The state Legislature will vote Thursday on several clean energy bills, including one to provide $300 million a year to nuclear power plants that can prove they are struggling to compete with cheap natural gas.
Other bills would subsidize solar and wind power. Subsidies would be paid by ratepayers.
The nuclear subsidy bill alone would cost ratepayers $3 billion over 10 years, according to Division of Rate Counsel Director Stefanie Brand, who opposes the bill and whose job is to look out for the interests of ratepayers.
Supporters say the bills would keep a diverse mix of clean energy operating in New Jersey – nuclear energy does not contribute greenhouse gasses to the atmosphere – and help the solar and wind energy industries grow.
But opponents say the costs to ratepayers are too high, with the nuclear subsidy bill drawing the strongest criticism.
Brand has said PSEG should first prove it needs a subsidy before the legislature acts.
One of the bills (A2485/S1217) is to revive Fishermen’s Energy’s small offshore wind demonstration project off Atlantic City, which the publication Windpower Offshore recently reported is under preliminary agreement to be sold to EDF Renewable Energy of San Diego.
Paul Gallagher of Fishermen’s Energy and EDF did not return calls for comment.
The bills are expected to pass the Democrat-controlled Assembly and Senate, and be signed into law by Democratic Gov. Phil Murphy.
If all pass they could add about $55 per year to the average residential electric bill, co-sponsor Wayne DeAngelo, D-Mercer, Middlesex, told the Assembly Appropriations committee last week. About $35 to $41 per year of that would pay for the nuclear subsidy, he said.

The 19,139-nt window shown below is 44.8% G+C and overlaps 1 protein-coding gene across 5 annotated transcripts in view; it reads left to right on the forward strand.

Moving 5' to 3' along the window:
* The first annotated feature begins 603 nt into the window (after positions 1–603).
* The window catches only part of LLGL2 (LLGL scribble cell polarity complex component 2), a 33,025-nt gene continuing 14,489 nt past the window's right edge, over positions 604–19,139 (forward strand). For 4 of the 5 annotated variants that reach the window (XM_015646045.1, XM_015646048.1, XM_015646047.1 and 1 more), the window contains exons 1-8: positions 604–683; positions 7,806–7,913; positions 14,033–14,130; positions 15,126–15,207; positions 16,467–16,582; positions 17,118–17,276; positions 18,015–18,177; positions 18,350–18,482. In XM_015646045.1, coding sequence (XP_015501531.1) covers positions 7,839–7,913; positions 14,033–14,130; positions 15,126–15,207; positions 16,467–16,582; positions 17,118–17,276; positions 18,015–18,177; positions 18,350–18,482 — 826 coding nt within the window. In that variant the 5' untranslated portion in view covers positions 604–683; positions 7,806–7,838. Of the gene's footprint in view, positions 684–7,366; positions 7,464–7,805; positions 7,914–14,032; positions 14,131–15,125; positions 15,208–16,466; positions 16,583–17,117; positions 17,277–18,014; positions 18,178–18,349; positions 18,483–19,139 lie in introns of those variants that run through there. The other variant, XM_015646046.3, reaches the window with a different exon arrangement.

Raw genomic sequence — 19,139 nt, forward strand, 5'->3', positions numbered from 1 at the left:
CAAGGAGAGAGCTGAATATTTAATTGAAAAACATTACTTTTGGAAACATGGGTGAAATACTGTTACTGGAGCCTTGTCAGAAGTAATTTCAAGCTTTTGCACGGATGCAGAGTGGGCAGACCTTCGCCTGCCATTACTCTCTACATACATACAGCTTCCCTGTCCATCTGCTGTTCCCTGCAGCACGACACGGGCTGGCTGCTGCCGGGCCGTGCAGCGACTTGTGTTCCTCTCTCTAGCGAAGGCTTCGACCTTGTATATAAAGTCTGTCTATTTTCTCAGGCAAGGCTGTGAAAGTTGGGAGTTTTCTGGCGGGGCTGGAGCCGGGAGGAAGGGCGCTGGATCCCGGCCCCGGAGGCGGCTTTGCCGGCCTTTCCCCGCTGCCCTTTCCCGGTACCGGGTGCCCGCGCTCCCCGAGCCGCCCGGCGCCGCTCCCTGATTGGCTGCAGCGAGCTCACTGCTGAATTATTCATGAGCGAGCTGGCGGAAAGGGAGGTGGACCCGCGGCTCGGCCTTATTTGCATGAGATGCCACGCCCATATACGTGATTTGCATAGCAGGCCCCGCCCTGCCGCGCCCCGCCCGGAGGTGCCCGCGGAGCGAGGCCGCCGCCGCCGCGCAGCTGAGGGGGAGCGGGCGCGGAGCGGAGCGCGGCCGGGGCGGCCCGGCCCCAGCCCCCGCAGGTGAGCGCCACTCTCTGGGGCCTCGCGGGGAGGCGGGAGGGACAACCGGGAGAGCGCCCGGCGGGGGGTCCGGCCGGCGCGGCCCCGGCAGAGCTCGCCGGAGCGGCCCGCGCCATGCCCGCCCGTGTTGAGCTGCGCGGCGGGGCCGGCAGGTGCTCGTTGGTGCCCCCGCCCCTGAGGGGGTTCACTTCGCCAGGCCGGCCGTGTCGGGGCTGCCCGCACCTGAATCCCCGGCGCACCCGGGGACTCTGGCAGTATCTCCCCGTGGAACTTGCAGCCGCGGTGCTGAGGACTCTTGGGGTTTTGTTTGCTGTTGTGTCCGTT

Public Service Enterprise Group Chairman Ralph Izzo has said the company’s three nuclear plants have been profitable but will become unprofitable soon, because of competition from cheaper natural gas plants. They are the Salem and Hope Creek generators located in Salem County, and will be the only nuclear plants in the state after Oyster Creek in Lacey Township closes in October.
Under the nuclear subsidy bill (A3724/S2313) the state Board of Public Utilities must examine PSEG finances and determine if a subsidy is needed. The bill does not say to what extent the nuclear plants are to be made profitable. Instead it lays out a $0.004 per kilowatt hour surcharge to be paid to qualifying nuclear power plants.
Opponents include Brand, the business community, non-nuclear electric generation companies, and environmental groups.
“There has been no demonstration that PSEG’s nuclear plants are in financial difficulty other than bald assertions and ultimatums issued by the company,” Brand said in prepared remarks to the Assembly Appropriations Committee.
“While there are some nuclear power plants in this country that are at risk of shutting down, most of them are in areas where the energy and capacity prices paid are lower than New Jersey or where other factors may increase their operating costs,” Brand said.
The market monitor for PJM, the regional grid operator, has testified that PSEG’s nuclear plants made $1.4 billion more than their operating costs in the years 2013 to 2017, she said, and will continue to make money.
Supporters like sponsors State Senate President Steve Sweeney and Jeff Van Drew, D-Cape May, Cumberland, Atlantic, say nuclear provides 30-40 percent of New Jersey’s energy, and if nuclear power is lost electricity costs would go up even more than the subsidy would cost.
Also to be voted on Thursday is A3723/S2314, which would change the way solar energy is subsidized in the state and increase subsidies by $430 million over 10 years, according to Brand. Supporters, which include some environmental organizations, say it is needed to get the state to Murphy’s goal of 100 percent clean energy by 2050.
But some environmental groups, like the New Jersey Sierra Club, say the bill puts a cap on solar development and would be counterproductive.